Podcasts can be poignantly intimate, and while that intimacy allowed many of the above shows to connect listeners to large, otherwise abstract problems, it also allows soulful, beautiful character studies. I struggle to think of a more touching, layered account of a single person than Brian Reed’s seven-part visit with John B. McLemore in S-Town. Reed tricks us into expecting a true crime podcast, but instead examines a life that is far more fascinating than any small-town murder. Earning honorable mention for also providing a vital biography is The Post Reports: The Life of George Floyd. Floyd’s aunt, devastated by his death, notes near the end of this hour-long piece, “He’s everywhere, but he’s not here.” The Post Reports asks: Who was this man in life who is “everywhere” because of his death and his murder?
In the Dark, seasons 1 & 2
Serial is highly deserving of its many accolades, not least of all for being the podcast that persuaded millions to listen to podcasts; Serial is to true crime podcasts as Jaws was to blockbusters. But In the Dark reaches the pinnacle of the true crime genre. The series first delved into the 1989 child kidnapping of Jacob Wetterling, then in season 2 shifted focus to Mississippi’s decades-long attempt to convict a Black man, Curtis Flowers, for murder. (He was tried six times for the same crime.) Season 1 springs forth tentacles to cover all sorts of neighboring issues, ranging from how the media cover kidnappings to our shared cultural need to see rural America as sleepy and safe. Season 2 offers the more conventional true crime podcast, albeit a master class, paving the way to a Supreme Court intervention and hence to Flowers finally going free, all the while presenting a searing critique of racism in jury selection.
Podcasting is an ideal form for telling history, episode by episode, but it’s also an ideal form for shattering our established histories and reassembling the pieces to offer a more truthful and/or more complete account of what happened. Floodlines, Buried Truths, and StoryCorps’ Stonewall OutLoud all excel here, but I’m especially partial to Uncivil. Even though we regularly frame the Civil War as all about slavery, this podcast acknowledges that the tellings of that war have focused inordinately on white Americans, and thus it sets out to repair this record with stories that are as riveting as they are revelatory.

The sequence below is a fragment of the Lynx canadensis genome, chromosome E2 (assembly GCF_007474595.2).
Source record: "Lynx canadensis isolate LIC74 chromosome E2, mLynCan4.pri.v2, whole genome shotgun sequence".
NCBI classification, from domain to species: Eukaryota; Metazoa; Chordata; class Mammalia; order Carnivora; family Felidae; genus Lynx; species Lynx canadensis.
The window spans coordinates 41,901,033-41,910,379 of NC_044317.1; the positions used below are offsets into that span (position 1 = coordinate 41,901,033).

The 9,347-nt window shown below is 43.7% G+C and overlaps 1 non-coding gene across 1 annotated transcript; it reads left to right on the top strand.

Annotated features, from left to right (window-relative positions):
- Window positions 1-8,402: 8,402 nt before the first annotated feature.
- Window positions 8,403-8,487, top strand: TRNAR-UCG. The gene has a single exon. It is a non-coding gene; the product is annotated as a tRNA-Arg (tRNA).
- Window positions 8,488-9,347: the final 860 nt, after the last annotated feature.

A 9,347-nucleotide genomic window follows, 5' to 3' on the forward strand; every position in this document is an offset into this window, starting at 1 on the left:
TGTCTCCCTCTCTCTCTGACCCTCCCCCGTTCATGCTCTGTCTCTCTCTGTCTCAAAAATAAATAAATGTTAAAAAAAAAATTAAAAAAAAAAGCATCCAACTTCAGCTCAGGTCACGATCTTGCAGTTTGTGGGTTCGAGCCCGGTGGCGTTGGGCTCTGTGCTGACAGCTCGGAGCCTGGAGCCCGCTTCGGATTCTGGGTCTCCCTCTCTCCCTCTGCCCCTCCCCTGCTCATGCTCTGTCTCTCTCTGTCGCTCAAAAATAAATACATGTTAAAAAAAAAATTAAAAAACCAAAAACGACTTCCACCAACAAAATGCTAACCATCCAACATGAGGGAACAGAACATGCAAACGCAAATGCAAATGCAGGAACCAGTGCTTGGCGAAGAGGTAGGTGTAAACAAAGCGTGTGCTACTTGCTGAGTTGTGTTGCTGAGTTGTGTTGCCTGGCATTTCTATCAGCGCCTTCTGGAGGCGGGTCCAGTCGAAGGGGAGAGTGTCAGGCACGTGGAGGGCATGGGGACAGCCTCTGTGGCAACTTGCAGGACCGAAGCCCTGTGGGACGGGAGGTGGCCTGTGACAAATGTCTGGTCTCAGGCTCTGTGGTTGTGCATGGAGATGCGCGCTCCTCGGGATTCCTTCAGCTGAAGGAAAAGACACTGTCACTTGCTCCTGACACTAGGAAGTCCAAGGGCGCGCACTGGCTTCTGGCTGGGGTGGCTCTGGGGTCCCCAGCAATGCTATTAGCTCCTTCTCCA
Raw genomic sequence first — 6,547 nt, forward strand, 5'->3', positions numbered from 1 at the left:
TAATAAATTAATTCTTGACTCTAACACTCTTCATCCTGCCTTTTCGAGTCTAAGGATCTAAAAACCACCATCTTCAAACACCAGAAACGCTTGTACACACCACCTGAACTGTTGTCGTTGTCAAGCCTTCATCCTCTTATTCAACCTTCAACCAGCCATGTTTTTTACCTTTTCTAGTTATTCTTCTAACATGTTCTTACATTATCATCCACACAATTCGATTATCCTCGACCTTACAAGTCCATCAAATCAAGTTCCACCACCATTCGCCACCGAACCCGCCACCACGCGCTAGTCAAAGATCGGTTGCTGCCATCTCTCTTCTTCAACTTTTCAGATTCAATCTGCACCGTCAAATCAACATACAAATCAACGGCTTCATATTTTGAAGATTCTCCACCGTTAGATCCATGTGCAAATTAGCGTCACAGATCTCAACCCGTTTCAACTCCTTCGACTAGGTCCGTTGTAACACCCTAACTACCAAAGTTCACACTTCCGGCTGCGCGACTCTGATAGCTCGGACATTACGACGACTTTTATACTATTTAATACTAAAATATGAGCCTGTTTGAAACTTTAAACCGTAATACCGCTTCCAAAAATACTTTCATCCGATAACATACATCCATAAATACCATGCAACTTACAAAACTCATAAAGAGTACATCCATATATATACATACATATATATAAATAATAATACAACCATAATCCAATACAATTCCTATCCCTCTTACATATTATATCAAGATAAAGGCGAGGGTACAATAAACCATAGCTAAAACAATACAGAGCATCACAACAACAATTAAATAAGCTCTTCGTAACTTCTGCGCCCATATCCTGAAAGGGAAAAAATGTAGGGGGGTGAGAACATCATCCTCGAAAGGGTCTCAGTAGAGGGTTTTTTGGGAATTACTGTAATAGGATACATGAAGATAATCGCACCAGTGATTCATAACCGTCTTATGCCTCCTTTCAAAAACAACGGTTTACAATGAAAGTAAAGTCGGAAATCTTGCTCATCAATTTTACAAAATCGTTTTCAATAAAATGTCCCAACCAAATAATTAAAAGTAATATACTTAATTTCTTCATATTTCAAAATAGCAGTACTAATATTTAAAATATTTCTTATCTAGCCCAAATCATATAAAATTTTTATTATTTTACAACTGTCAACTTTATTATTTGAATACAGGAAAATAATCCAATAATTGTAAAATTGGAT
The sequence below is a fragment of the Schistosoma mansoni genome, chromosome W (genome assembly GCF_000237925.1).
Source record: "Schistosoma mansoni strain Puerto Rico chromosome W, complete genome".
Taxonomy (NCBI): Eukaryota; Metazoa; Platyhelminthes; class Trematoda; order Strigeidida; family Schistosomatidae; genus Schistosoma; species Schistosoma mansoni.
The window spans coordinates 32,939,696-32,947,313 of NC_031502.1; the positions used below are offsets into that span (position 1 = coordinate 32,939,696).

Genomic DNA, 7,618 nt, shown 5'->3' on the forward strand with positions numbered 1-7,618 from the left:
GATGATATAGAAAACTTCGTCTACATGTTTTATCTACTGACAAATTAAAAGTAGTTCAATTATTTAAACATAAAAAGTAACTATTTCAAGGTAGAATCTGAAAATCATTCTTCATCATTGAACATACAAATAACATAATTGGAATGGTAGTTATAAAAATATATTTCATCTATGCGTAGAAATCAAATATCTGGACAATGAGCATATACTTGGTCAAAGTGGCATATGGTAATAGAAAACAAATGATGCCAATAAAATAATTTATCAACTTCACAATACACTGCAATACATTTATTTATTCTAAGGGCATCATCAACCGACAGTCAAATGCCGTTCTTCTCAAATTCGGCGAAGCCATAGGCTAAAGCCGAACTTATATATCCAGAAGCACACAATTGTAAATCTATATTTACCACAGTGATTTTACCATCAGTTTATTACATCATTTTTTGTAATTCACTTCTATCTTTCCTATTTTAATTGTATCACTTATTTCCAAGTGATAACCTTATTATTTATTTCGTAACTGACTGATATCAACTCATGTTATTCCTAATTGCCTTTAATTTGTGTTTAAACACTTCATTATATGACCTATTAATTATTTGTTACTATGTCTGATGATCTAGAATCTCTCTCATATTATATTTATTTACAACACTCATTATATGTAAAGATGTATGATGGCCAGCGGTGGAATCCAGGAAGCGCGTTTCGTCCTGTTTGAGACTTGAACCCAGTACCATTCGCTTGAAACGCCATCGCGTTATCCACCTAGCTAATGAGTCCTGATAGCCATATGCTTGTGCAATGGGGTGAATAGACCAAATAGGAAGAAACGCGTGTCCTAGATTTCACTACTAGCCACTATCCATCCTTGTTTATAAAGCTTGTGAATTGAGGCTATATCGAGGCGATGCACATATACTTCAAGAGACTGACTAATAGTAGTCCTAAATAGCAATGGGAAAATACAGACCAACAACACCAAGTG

How to Be a Girl
Through intimacy can come empathy, a sincere interest to know more about a person, and to care about their situation. Some of my very favorite Peabody podcasts have opened up issues and lives for me by allowing me to spend time with them. Precious Lives offers small visits with victims of gun violence, for instance, while The Heart’s Silent Evidence series presents a harrowing look into the long legacy of childhood sexual abuse, and Ear Hustle humanizes the inmates at San Quentin Prison. More upbeat, yet no less impactful, is How to Be a Girl, a podcast by Marlo Mack about parenting her young trans girl. Mack lets her daughter shine and sparkle throughout the series, while providing one of the very best parenting podcasts.
The Memory Palace
Joining Have You Heard George’s Podcast? in a category of podcasts I love to close my eyes to, and lose myself in, is The Memory Palace. Each episode offers short outings into various moments from history, often small and seemingly banal, yet Nate DiMeo speculatively works his way into the lived experiences and affective textures of those moments. Some are light, as with episode “The Glowing Orbs” in which astronaut John Glenn’s experience of the divine and the sublime comes from seeing pee in space, while others imagine the experiences of homesteaders, teens waiting on the draft lottery, workers building tunnels under the Hudson River, or more. Each dances beautifully in the ear, mixing history with poetry.
A Moment From “Have You Heard George’s Podcast?”
Vox’s Aja Romano marvels over the beauty of S-Town‘s intimate portrait of John B., “a dizzyingly eccentric, real-lifeSouthern gothic hero whose turbulent unrest fuels the series and constantly wars with his drive to create change and beauty in his rural Alabama community.” But Romano also questions how much intimacy is too much.
How It Happened: “Uncivil”: The Civl War Stories We Didn’t Learn in School
The New Yorker goes behind the scenes in 2017 with Uncivil hosts Jack Hitt and Chenjerai Kumanyika. “Jack called me at a moment when I was very interested in the Civil War,” Kumanyika said. “But it didn’t start like that. For a long time, I didn’t really see it as relevant to the contemporary political environment. As a professor and as an organizer, I’m trying to address things now. But I started noticing that anytime somebody had a really informed take, they always talked about something to do with the Civil War.”